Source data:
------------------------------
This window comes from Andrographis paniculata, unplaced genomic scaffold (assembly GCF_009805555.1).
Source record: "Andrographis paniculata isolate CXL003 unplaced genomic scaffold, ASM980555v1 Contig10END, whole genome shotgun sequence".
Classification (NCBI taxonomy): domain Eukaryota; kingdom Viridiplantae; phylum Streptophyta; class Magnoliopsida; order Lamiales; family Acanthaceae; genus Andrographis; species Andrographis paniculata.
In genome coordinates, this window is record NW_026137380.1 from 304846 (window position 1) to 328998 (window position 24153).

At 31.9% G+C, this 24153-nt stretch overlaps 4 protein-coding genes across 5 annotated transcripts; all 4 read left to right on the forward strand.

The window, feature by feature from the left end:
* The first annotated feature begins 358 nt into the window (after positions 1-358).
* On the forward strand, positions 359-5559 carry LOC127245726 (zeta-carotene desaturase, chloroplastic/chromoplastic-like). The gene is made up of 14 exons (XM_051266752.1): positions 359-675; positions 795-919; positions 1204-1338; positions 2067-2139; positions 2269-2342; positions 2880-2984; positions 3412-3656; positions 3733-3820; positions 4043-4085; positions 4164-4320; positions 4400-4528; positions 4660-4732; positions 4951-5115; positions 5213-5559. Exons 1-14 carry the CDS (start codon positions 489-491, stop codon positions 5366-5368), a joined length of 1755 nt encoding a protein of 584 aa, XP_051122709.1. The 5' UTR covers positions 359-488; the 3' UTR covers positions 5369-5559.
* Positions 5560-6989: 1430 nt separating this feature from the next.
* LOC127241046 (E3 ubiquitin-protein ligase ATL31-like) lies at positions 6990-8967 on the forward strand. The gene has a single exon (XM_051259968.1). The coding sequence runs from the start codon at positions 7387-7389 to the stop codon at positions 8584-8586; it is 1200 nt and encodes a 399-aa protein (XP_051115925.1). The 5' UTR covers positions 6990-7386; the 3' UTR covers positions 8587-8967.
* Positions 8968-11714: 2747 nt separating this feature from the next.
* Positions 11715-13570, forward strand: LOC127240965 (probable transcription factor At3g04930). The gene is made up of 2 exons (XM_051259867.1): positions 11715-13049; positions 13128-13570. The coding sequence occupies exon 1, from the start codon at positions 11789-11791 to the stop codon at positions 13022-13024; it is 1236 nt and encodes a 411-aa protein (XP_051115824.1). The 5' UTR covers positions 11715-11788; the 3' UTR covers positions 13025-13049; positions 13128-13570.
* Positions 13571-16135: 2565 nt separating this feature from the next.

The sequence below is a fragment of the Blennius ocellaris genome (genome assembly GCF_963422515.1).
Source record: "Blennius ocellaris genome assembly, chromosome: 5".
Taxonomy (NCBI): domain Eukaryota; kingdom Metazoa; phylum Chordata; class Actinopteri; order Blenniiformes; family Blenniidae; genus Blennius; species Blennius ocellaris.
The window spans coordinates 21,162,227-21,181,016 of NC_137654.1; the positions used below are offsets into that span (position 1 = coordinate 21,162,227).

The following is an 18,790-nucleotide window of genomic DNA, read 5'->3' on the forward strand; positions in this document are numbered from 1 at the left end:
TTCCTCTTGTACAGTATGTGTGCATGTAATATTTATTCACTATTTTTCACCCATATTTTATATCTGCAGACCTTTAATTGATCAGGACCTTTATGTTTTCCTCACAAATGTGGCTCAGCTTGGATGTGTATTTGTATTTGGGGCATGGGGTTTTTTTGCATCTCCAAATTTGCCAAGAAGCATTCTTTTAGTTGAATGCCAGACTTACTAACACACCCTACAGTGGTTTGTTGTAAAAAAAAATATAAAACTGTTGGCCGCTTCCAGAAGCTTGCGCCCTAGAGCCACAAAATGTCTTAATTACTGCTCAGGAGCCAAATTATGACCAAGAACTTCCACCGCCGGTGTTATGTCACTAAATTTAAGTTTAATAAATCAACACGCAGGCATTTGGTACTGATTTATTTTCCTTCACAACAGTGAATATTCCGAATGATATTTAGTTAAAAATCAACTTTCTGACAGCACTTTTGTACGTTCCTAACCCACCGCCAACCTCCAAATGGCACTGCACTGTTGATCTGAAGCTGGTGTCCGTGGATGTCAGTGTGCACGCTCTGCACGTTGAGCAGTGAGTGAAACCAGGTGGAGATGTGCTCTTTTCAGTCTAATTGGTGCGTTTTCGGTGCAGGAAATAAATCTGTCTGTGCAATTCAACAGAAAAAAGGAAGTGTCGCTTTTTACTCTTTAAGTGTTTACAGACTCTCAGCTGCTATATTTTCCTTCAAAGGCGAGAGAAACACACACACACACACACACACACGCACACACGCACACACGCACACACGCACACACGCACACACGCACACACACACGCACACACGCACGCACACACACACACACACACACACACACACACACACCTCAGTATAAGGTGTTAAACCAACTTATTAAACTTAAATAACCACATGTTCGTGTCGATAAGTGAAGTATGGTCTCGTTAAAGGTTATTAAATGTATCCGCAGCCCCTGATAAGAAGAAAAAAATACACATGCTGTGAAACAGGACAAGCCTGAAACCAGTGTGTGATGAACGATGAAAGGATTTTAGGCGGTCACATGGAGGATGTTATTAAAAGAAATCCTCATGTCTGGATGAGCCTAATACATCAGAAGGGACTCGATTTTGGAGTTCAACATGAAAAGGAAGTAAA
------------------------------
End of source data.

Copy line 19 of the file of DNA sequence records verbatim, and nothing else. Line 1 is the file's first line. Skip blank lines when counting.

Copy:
TTCCTCTTGTACAGTATGTGTGCATGTAATATTTATTCACTATTTTTCACCCATATTTTATATCTGCAGACCTTTAATTGATCAGGACCTTTATGTTTTCCTCACAAATGTGGCTCAGCTTGGATGTGTATTTGTATTTGGGGCATGGGGTTTTTTTGCATCTCCAAATTTGCCAAGAAGCATTCTTTTAGTTGAATGCCAGACTTACTAACACACCCTACAGTGGTTTGTTGTAAAAAAAAATATAAAACTGTTGGCCGCTTCCAGAAGCTTGCGCCCTAGAGCCACAAAATGTCTTAATTACTGCTCAGGAGCCAAATTATGACCAAGAACTTCCACCGCCGGTGTTATGTCACTAAATTTAAGTTTAATAAATCAACACGCAGGCATTTGGTACTGATTTATTTTCCTTCACAACAGTGAATATTCCGAATGATATTTAGTTAAAAATCAACTTTCTGACAGCACTTTTGTACGTTCCTAACCCACCGCCAACCTCCAAATGGCACTGCACTGTTGATCTGAAGCTGGTGTCCGTGGATGTCAGTGTGCACGCTCTGCACGTTGAGCAGTGAGTGAAACCAGGTGGAGATGTGCTCTTTTCAGTCTAATTGGTGCGTTTTCGGTGCAGGAAATAAATCTGTCTGTGCAATTCAACAGAAAAAAGGAAGTGTCGCTTTTTACTCTTTAAGTGTTTACAGACTCTCAGCTGCTATATTTTCCTTCAAAGGCGAGAGAAACACACACACACACACACACACACGCACACACGCACACACGCACACACGCACACACGCACACACGCACACACACACGCACACACGCACGCACACACACACACACACACACACACACACACACACCTCAGTATAAGGTGTTAAACCAACTTATTAAACTTAAATAACCACATGTTCGTGTCGATAAGTGAAGTATGGTCTCGTTAAAGGTTATTAAATGTATCCGCAGCCCCTGATAAGAAGAAAAAAATACACATGCTGTGAAACAGGACAAGCCTGAAACCAGTGTGTGATGAACGATGAAAGGATTTTAGGCGGTCACATGGAGGATGTTATTAAAAGAAATCCTCATGTCTGGATGAGCCTAATACATCAGAAGGGACTCGATTTTGGAGTTCAACATGAAAAGGAAGTAAA